Millions of women gathered in Washington and in cities around the country and the world to mount a roaring rejoinder to the inauguration of President Donald Trump.
What started as a Facebook post by a Hawaii retiree became an unprecdented international rebuke of a new president that packed cities large and small.
The Washington organisers, who originally sought a permit for 200,000, said that as many as a half million people participated in the city.
Many said they were inspired to join because of Trump's divisive campaign and his disparagement of women, minorities and immigrants. In signs and shouts, they mocked what they characterised as Trump's lewd language and sexist demeanour.
The marches provided a balm for those eager to immerse themselves in a sea of citizens who shared their anxiety and disappointment after Democrat Hillary Clinton's historic bid for the presidency ended in defeat.
"We just want to make sure that we're heard," said Mona Osuchukwu, 27, at the Washington march with her 3-year-old daughter Chioma. "I want her to know that she has a voice. No matter what anyone tells her, especially as a black woman in America."
Organisers listed more than 670 planned events nationwide and another 70 cities overseas.
In Chicago, the demonstration was overwhelmed by its own size, after 150,000 demonstrators swamped downtown blocks. It forced officials to curtail their planned march, although thousands of protesters still paraded around the Loop. In Boston, police estimated a gathering of 125,000. In Los Angeles, officials temporarily closed some side streets to accommodate the crowds. There were huge gatherings in New York, Miami, Denver and Seattle. In Philadelphia, marchers filled city bridges. In Lexington, Kentucky, they shut down streets. In New Orleans, they played brass instruments.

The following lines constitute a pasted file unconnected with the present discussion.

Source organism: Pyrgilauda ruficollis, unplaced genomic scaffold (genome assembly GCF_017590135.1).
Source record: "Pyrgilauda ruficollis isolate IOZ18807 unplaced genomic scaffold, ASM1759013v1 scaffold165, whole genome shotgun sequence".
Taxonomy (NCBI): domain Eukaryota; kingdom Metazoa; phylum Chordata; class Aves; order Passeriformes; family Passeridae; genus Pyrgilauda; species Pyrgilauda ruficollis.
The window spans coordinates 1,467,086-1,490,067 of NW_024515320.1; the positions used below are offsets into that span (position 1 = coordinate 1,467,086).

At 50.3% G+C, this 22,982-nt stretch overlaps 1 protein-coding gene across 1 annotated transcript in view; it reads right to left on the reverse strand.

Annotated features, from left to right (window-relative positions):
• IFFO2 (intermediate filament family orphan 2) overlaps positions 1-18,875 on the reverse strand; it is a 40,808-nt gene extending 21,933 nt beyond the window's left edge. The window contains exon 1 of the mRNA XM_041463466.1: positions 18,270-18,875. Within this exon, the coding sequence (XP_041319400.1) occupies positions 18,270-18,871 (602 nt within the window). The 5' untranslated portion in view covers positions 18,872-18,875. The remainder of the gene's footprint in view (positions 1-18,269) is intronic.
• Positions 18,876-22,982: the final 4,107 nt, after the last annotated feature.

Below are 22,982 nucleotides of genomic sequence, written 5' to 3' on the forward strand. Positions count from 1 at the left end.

Marina Knight, 43, and her 9-year-old daughter were two of the tens of thousands marching in London. "This is her first march," Knight said. "It's the first time we felt it was vital to march. I feel the rights we take for granted could go backwards, and we owe it to our daughters and the next generation to fix this somehow."
Common to every gathering in the US was fiery rhetoric, pink knit hats, and repeated references to the boast that offended so many women: Trump's infamous taped comments about groping female genitals.
Protesters got at close as they could to the presidential mansion, crowding metal barriers less than a block away.